The micro-climate of this region happens to be the perfect habitat for Amalfi lemons to flourish. The cool breeze comes inland over the ocean and gets trapped in the area’s sharp mountain valleys where it settles and creates an ideal habitat for the lemons to grow. The lemons are protected from the intense northern winds, whilst basking in the coastal sunlight over the majority of the year.
Whilst the climate and fertile volcanic soils are ideal, the steep terrain makes harvesting hard backbreaking work.
Traditionally the harvest was done by hand and involved the whole town. Lemon growers had to work extremely hard for their harvest climbing thousands of stone steps every day with large baskets to collect their fruit.
Choosing the lemons to be picked was a task reserved for men while transporting the fruit from the terraces was a job entrusted to women. Really surprising if you consider that a full load of lemons could easily weigh 50 kg.
Each grower sold their lemons individually and fishermen would transfer the harvest to larger ships moored offshore.
To this day, the rocky outcrops make the use of machinery impossible, and lemon growers have to continue the old traditions of cultivating and harvesting by hand. And yes, the freshly picked crop is still often transported on the shoulders of manual workers down the steep staircases, although some growers have installed a simple pulley system to save labour.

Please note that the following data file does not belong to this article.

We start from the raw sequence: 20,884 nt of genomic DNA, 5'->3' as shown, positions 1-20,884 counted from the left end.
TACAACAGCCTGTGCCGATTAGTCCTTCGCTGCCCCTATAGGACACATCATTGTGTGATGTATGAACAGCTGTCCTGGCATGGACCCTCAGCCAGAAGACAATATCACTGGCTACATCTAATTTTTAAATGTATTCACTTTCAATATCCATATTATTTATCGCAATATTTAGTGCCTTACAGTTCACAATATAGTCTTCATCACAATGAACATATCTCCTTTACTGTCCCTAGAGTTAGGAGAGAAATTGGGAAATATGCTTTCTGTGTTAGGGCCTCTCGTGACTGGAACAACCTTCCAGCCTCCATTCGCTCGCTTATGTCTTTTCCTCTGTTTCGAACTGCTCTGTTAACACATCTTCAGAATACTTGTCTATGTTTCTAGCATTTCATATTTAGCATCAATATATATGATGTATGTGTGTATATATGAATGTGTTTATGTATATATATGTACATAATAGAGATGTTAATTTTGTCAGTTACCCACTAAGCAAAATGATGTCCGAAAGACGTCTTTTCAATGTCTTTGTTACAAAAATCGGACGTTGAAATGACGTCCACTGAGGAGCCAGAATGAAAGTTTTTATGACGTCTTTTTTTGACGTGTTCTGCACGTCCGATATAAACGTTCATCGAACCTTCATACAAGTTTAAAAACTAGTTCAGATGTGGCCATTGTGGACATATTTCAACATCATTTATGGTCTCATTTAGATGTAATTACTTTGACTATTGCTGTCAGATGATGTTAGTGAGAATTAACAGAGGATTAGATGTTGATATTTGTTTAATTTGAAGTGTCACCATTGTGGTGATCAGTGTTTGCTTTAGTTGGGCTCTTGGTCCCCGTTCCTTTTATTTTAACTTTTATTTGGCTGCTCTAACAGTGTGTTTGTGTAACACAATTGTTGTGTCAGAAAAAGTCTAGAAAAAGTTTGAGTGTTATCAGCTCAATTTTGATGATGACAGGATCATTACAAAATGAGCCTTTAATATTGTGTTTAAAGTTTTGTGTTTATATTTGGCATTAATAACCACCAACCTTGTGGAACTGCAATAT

Amalfi lemons are not certified organic but grown along the same principles. Organic farming is a way of life and the lemon growers continue to snub the use of fertilisers and insecticides whilst considering the idea of waxing as repugnant.
The operation is now more equably shared however in a consortium and the lemon cultivation and processing are very much interwoven with tourism.
To discover the Amalfi lemon close up there are specially designed tours offered by certain producers. After all, who better to tell the story of the Amalfi lemon and give insight into the relationship between territory and sustainable agriculture?